Chicory coffee is made from the roasted and ground roots of the chicory plant. It has a rich, slightly bitter flavor that is often compared to coffee, although it is caffeine-free.
Chicory coffee is also rich in antioxidants, which can help to protect the body from oxidative stress and prevent chronic diseases. It is a great option for those who are sensitive to caffeine or want a healthier alternative to traditional coffee.
Does that sound interesting and something you would like to try? Continue reading to see if chicory coffee is a good choice for you.
What Is The Chicory Flower?
The chicory flower is not only known for its beauty, but it also has a unique relationship with coffee. Chicory root is roasted and ground to create a coffee-like beverage that is often used as a coffee substitute or blend.
This practice dates back to the 1800s when coffee was in short supply and people needed a caffeine-free alternative. The addition of chicory root to coffee not only adds a rich, slightly bitter flavor, but it also increases the volume of the coffee, making it a cost-effective option.
Today, chicory coffee is still enjoyed by many people, especially in New Orleans where it is a staple in the local coffee culture.
What Is The Story of Chicory?
Even though we are not aware of its origin, some people believe that it originated from the Mediterranean regions. The long history of this plant dates back to ancient Egypt.
People have been cultivating chicory for various reasons and you will find it all over the world. The ancient Egyptians used this plant due to its medicinal properties, while the Greeks, Romans, and Turks used the leaves as vegetables when preparing salads and some other key dishes.
The plant has a bitter taste, which influenced people from different cultures to use it for some other purposes, such as an animal feed, stimulator, and a coffee grounds substitute. After nearly 5,000 years, Chicory landed in Northern America, particularly the southern regions.
Chicory became one of the key exports for European countries around the 19th century. Due to its popularity, the chicory spice spread all over the continent – from Belgium to Holland, Denmark, and Germany. Although German women adopted it as a daily product, it was a household choice in France.
7 Health Benefits of Chicory
Chicory is a versatile and nutritious plant that has been used for medicinal purposes for thousands of years. It is a rich source of vitamins, minerals, and antioxidants, making it a great addition to a healthy diet. The following are some of the key health benefits of chicory:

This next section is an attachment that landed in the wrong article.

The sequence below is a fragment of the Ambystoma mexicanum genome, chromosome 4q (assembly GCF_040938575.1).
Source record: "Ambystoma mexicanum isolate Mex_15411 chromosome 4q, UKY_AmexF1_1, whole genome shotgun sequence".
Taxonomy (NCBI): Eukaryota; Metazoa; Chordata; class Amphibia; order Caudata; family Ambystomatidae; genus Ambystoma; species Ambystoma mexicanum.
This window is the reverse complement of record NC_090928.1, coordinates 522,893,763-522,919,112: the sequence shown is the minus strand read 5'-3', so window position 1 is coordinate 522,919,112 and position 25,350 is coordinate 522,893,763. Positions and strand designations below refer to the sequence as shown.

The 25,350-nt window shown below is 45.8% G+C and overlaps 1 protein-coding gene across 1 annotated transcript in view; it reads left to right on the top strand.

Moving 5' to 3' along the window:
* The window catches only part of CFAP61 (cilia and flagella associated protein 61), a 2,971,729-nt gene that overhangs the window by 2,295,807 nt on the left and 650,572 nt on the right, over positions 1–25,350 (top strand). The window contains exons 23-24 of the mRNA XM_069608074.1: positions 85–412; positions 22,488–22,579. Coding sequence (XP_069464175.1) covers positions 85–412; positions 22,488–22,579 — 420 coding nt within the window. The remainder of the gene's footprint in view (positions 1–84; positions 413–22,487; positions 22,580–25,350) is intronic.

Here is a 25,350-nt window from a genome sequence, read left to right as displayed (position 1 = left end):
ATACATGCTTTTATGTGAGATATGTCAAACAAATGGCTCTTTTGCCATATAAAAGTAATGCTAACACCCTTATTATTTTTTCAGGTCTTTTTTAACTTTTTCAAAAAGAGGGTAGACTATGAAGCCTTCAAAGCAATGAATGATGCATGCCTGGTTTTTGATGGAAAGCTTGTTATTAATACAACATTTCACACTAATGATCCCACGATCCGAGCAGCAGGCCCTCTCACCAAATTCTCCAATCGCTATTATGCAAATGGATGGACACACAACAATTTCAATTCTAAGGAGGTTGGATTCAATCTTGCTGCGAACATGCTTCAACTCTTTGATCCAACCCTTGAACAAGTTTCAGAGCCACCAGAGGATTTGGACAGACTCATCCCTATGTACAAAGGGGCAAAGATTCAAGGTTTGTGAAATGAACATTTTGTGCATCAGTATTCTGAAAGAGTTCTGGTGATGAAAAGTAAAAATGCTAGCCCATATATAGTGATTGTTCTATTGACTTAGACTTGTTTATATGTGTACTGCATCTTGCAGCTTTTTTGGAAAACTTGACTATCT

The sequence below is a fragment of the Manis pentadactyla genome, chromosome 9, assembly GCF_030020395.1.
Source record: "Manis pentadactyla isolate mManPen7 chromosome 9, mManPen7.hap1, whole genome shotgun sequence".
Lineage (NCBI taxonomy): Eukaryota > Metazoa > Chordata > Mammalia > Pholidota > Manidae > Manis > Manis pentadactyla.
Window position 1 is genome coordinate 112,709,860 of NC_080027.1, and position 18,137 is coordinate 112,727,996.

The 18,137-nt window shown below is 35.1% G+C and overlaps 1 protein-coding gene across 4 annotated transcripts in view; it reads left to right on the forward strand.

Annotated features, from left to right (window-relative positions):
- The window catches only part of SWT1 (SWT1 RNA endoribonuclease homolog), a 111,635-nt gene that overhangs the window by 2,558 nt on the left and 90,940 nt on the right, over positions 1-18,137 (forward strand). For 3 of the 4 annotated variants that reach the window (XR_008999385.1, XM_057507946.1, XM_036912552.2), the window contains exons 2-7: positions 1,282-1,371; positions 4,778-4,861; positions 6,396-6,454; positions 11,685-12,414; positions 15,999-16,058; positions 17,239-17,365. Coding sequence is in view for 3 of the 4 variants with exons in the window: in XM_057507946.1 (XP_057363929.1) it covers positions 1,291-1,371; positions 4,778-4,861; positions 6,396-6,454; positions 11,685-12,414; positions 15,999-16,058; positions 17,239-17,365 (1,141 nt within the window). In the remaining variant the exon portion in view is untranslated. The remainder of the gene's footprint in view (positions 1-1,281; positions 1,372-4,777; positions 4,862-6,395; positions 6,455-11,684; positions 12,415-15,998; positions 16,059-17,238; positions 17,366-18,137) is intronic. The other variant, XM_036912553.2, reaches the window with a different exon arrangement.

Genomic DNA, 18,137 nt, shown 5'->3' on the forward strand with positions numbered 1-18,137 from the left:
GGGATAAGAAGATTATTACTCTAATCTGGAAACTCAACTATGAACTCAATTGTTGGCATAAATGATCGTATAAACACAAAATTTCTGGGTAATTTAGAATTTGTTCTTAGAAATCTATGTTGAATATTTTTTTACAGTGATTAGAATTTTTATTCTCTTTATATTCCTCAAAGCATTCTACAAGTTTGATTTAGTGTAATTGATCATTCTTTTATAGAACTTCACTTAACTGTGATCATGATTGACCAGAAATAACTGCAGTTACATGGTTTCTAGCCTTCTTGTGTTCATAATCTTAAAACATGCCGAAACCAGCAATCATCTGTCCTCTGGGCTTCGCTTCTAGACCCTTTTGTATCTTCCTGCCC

- Rich in Fiber: Chicory root is an excellent source of fiber, which is important for maintaining good digestive health. It contains inulin, a type of soluble fiber that helps to regulate blood sugar levels, lower cholesterol, and improve gut health. Inulin also acts as a prebiotic, which helps to promote the growth of good bacteria in the gut.
- Supports Liver Health: Chicory contains compounds that are beneficial for liver health. It has been shown to reduce liver damage, improve liver function, and protect the liver from toxins. This makes chicory a great option for those who want to support their liver health and prevent liver-related diseases.
- Antioxidant Properties: Chicory is rich in antioxidants, which are compounds that help to protect the body from oxidative stress and prevent chronic diseases. Antioxidants can help to prevent cellular damage and protect against cancer, heart disease, and other conditions.
- Reduces Inflammation: Chicory contains compounds that have anti-inflammatory properties. Inflammation is a key factor in the development of many chronic diseases, so reducing inflammation through diet is important for overall health. Chicory can help to reduce inflammation throughout the body, making it a great option for those who want to reduce their risk of disease.
- Supports Bone Health: Chicory root is a good source of calcium, which is important for bone health. Calcium is a key mineral that helps to maintain strong bones and prevent osteoporosis. Chicory is also a source of magnesium, which is important for maintaining bone density and preventing bone fractures.